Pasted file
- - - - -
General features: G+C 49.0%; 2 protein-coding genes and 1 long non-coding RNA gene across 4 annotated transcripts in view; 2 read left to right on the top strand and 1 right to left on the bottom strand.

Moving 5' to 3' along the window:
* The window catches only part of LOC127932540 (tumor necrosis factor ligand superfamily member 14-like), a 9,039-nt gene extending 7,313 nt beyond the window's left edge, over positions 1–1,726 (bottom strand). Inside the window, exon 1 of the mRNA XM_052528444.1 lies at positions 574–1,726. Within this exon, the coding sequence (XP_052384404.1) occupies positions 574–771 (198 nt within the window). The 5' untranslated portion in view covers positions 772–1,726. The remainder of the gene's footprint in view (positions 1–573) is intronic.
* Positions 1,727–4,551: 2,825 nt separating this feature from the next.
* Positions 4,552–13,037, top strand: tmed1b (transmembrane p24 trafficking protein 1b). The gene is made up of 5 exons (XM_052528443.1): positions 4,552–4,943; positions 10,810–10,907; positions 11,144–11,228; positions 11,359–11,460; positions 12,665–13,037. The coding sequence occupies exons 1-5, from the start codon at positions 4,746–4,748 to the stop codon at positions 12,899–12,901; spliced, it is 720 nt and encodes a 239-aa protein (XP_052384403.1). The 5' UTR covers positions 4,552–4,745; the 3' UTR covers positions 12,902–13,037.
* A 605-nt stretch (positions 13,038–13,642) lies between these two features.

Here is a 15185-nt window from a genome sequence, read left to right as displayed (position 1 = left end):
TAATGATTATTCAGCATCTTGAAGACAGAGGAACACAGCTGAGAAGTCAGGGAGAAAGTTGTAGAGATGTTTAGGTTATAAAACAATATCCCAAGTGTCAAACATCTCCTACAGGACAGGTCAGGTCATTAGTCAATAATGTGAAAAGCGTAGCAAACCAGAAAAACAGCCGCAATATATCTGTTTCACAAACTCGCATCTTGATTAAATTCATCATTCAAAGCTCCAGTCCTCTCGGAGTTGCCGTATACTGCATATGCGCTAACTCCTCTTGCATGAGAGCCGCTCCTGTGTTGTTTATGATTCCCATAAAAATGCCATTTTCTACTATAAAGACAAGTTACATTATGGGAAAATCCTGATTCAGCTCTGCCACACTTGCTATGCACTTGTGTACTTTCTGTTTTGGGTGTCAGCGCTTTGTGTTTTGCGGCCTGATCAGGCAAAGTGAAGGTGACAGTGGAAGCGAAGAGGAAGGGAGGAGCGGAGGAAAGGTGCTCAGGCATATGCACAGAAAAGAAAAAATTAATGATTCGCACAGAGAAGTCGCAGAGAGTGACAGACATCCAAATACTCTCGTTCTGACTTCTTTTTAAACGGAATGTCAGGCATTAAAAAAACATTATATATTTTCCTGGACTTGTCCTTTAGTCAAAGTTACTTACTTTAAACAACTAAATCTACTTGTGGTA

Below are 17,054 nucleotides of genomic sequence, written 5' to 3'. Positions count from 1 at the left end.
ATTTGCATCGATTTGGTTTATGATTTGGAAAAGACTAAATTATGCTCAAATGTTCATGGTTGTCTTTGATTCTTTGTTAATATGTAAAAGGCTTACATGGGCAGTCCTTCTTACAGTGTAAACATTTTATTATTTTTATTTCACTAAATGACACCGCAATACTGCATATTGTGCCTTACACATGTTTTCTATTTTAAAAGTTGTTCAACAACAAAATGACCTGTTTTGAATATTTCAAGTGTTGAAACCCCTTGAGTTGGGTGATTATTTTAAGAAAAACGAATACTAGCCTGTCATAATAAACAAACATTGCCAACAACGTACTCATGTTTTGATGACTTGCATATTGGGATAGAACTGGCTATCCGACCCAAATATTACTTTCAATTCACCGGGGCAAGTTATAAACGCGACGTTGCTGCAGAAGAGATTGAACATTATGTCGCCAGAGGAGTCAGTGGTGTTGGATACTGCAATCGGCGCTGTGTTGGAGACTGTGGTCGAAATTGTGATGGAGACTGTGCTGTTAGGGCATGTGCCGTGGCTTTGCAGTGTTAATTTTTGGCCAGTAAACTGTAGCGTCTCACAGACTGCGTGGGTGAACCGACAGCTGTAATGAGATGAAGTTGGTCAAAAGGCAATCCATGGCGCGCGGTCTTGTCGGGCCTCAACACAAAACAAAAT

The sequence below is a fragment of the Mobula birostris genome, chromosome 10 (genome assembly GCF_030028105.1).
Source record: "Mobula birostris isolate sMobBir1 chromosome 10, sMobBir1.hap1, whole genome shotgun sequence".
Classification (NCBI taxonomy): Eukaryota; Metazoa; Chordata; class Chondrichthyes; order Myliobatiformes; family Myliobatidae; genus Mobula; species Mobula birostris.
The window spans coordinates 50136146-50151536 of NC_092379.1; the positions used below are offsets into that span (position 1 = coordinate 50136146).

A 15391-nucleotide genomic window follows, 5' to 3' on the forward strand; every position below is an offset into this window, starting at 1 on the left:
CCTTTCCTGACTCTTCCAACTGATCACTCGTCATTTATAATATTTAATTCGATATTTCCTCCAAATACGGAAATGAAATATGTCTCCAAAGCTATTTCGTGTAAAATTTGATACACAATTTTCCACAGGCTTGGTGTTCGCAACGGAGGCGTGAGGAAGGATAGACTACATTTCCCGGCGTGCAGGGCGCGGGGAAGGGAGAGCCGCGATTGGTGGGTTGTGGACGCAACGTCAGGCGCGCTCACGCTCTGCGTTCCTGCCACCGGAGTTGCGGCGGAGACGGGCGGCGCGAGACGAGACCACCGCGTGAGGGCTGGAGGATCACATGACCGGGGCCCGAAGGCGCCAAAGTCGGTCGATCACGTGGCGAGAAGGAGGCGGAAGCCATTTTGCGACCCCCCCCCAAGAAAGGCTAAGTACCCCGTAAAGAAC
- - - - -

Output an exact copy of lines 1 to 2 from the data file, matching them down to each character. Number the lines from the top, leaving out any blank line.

General features: G+C 49.0%; 2 protein-coding genes and 1 long non-coding RNA gene across 4 annotated transcripts in view; 2 read left to right on the top strand and 1 right to left on the bottom strand.

Moving 5' to 3' along the window: